Oh, absolutely. Ron [Yuan] was the action director and he knew exactly what we were going for when it came to the action. He designed the main frame of the fight scene and I would come in and think about what techniques could be used. It was a collaborative effort and Ron is not the only who deserved credit. The guys who I fight in the film really gave it their all. They kept up with the rhythm very well. I have to thank them as well because as they say, “it takes two to tango”.
What is interesting is the difference between fighting for real and fighting for films. In martial arts, you have to use your power to break something. In films, you have to use some power but also pull back and react. It is that sense of timing and rhythm that makes a fight scene work as Ron really knew what he was doing. It was great to learn this brand of choreography from Ron and his stunt team.
Former adult film star turned mainstream actress Sasha Grey makes a cameo appearance while Dominique Swain makes of a more extended cameo in a somewhat pivotal role. What was it like working with these two actresses?
Well, Dominique’s character was supposed to be bigger than what is seen in the final cut. However, as mentioned, we kept having problems during production. We had shot that film in downtown L.A. and while it would have been great to have made her role bigger, we would end the scene with me laying in the ground.
As for Sasha Grey, we were shooting additional scenes and she happens to be a friend of Ron Yuan’s. When she came on the set, we just decided to come up with a scene that she can appear in and it was a last minute decision. When it was time for distribution, they were looking for some big names and despite the fact that these two do not have big roles, their names appear on the promotional art, which isn’t a problem for me.
Another thing I really liked in the film is Ron Yuan’s straight acting role of Simon, yet he also served as action director. Do you see yourself taking a straight acting role in the future?
Well, yeah. I would love to work with many filmmakers and eventually showcase myself as a straight actor. Right now, I’m having fun doing the action and martial arts films. However, I am following Clint Eastwood. I like his transition from action to acting to filmmaking. Eventually, I would like to do what Clint Eastwood did in his career and eventually delve into straight acting and filmmaking.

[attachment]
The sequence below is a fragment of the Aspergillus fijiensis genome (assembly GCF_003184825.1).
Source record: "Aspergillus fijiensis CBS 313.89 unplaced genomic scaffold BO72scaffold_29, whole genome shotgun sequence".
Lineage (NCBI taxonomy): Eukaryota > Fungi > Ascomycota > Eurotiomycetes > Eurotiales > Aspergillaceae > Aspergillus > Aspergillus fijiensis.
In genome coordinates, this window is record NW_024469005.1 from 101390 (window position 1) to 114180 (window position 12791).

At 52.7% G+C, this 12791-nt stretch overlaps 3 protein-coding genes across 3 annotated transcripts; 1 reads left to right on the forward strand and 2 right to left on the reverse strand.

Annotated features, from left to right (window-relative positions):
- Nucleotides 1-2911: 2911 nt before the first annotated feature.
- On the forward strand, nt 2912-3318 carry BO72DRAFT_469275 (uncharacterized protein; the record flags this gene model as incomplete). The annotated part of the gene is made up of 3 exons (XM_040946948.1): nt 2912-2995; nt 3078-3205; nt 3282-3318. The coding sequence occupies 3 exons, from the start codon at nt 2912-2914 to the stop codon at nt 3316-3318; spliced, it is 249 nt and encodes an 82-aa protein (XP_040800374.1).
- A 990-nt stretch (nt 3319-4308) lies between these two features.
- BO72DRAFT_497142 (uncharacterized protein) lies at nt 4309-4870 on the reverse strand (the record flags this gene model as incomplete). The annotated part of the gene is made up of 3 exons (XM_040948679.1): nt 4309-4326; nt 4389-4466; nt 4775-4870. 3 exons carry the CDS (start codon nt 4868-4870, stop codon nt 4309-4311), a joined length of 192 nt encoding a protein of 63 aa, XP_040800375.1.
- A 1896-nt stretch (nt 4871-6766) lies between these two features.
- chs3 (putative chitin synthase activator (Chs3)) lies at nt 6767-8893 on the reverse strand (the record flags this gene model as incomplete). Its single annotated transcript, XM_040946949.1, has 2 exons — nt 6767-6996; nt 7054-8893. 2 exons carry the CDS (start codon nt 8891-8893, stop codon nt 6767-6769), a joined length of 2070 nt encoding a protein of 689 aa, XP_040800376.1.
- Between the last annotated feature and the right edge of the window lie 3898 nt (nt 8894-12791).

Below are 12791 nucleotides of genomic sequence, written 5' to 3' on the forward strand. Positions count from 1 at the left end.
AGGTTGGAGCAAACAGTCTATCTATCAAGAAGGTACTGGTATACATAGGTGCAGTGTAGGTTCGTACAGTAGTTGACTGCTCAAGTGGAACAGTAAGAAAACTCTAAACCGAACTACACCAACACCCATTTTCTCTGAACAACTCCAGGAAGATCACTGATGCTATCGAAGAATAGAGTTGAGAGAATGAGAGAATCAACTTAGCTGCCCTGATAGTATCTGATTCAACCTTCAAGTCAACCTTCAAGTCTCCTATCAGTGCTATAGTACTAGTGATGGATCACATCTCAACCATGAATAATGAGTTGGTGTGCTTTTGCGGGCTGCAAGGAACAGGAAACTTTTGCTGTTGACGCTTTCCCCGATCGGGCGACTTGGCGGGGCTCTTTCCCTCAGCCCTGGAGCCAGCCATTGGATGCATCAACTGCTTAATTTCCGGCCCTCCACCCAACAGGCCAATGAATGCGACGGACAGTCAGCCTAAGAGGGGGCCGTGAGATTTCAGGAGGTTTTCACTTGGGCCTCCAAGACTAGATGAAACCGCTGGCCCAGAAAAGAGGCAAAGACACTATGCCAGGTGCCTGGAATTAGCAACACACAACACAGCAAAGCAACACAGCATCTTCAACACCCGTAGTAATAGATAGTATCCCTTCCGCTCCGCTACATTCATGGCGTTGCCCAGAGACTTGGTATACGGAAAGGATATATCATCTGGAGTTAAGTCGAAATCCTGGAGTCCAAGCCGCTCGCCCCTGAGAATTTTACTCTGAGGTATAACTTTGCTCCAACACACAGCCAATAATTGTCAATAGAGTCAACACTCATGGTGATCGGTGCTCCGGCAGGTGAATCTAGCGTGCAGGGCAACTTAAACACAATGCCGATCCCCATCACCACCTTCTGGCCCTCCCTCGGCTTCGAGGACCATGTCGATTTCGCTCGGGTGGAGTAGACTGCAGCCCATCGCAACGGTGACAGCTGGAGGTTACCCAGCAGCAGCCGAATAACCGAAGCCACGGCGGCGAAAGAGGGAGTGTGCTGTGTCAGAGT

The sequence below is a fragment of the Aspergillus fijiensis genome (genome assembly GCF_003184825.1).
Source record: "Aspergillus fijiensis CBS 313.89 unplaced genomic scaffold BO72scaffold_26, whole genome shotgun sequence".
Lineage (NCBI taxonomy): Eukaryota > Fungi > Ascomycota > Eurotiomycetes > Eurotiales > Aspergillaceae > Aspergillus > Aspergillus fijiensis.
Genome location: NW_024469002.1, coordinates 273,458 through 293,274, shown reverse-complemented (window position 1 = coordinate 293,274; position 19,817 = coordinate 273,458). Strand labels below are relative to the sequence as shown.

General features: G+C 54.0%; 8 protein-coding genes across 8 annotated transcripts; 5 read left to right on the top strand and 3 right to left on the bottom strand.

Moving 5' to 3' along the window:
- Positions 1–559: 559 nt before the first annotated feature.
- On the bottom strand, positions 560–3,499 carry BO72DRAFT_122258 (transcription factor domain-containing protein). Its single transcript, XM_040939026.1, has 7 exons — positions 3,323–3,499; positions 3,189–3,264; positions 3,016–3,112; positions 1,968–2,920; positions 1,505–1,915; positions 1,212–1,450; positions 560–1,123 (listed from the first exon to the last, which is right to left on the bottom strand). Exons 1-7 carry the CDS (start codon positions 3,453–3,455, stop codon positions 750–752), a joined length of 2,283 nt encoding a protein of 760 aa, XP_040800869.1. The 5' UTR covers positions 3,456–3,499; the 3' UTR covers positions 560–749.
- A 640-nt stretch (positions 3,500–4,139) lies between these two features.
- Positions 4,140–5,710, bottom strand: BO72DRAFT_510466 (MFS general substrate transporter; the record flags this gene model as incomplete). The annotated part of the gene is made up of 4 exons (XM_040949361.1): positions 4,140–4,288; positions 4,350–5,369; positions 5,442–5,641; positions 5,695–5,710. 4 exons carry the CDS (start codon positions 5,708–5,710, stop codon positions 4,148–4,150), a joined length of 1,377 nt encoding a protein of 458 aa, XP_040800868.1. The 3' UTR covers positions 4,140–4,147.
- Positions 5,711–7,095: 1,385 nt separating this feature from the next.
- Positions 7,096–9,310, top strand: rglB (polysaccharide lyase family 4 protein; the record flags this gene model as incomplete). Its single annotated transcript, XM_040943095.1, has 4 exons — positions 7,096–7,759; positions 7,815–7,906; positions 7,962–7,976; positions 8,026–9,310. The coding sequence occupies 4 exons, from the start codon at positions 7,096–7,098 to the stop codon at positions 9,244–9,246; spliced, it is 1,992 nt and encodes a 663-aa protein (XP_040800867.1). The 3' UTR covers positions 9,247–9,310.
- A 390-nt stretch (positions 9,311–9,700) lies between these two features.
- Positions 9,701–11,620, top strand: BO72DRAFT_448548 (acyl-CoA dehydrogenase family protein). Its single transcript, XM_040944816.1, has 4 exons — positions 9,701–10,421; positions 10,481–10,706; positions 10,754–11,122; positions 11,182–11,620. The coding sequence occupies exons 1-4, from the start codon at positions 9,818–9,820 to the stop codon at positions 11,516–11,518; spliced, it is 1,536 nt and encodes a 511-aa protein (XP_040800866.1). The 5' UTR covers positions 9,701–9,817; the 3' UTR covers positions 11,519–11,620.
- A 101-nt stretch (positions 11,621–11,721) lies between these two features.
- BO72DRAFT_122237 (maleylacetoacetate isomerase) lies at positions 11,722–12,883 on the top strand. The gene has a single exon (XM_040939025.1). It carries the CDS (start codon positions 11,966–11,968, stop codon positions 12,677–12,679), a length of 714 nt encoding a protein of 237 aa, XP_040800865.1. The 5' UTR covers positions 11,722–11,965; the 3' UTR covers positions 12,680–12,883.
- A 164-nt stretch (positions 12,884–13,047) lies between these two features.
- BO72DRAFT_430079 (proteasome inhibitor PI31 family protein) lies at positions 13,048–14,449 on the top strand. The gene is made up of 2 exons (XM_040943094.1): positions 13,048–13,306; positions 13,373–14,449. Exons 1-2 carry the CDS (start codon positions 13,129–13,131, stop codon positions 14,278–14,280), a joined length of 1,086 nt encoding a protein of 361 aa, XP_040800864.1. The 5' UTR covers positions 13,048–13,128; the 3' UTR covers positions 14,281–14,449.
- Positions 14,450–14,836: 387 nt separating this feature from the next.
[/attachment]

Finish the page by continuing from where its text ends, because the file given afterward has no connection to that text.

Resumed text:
Ron Yuan had worked with Michael Jai White on Black Dynamite and with you on The Girl from the Naked Eye? Can you see yourself working with Michael in the future?
Well, maybe. I mean I saw Black Dynamite and found it to be funny. If the opportunity does come, I would definitely work with Michael, but we’ll see.
What’s next for you?
I have lots of projects in development. I’m hoping to combine martial arts action into other genres. One idea I have involves a gangster film paying homage to the 70’s and 80’s to be set on the East Coast. Another is a western to be set in San Francisco’s Chinatown at the turn of the 20th century. Another involves a samurai warrior who finds himself in Central America in the mid-1500’s and fighting alongside the Conquistadors. I can’t drop any names, but I may appear in Asian action films in the futures. I’m working with many producers to get my ideas out and we’ll go from there.
Do you have a message for all the fans at KungFuCinema.com?
Definitely! Keep kicking!
Jason, it’s been great talking to you and we should definitely keep in touch.
Thanks a lot Albert. Once again, thanks so much for checking out the film. I’m happy you appreciate the hard work we put into the film. We make these films for fans like you.
A special Thank You goes to Katrina Wan PR and Jason Yee for this making this interview possible.